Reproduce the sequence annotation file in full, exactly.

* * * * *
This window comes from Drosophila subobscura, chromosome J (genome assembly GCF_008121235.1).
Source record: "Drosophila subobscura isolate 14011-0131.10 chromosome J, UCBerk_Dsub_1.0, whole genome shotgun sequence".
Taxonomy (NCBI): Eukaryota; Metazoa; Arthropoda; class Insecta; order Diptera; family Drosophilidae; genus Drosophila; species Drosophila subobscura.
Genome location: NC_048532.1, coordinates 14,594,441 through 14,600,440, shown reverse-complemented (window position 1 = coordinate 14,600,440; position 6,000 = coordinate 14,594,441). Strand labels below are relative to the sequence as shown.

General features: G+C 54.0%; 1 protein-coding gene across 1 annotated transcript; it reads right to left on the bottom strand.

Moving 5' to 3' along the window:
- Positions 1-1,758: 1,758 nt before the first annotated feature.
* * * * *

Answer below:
This window comes from Drosophila subobscura, chromosome J (genome assembly GCF_008121235.1).
Source record: "Drosophila subobscura isolate 14011-0131.10 chromosome J, UCBerk_Dsub_1.0, whole genome shotgun sequence".
Taxonomy (NCBI): Eukaryota; Metazoa; Arthropoda; class Insecta; order Diptera; family Drosophilidae; genus Drosophila; species Drosophila subobscura.
Genome location: NC_048532.1, coordinates 14,594,441 through 14,600,440, shown reverse-complemented (window position 1 = coordinate 14,600,440; position 6,000 = coordinate 14,594,441). Strand labels below are relative to the sequence as shown.

General features: G+C 54.0%; 1 protein-coding gene across 1 annotated transcript; it reads right to left on the bottom strand.

Moving 5' to 3' along the window:
- Positions 1-1,758: 1,758 nt before the first annotated feature.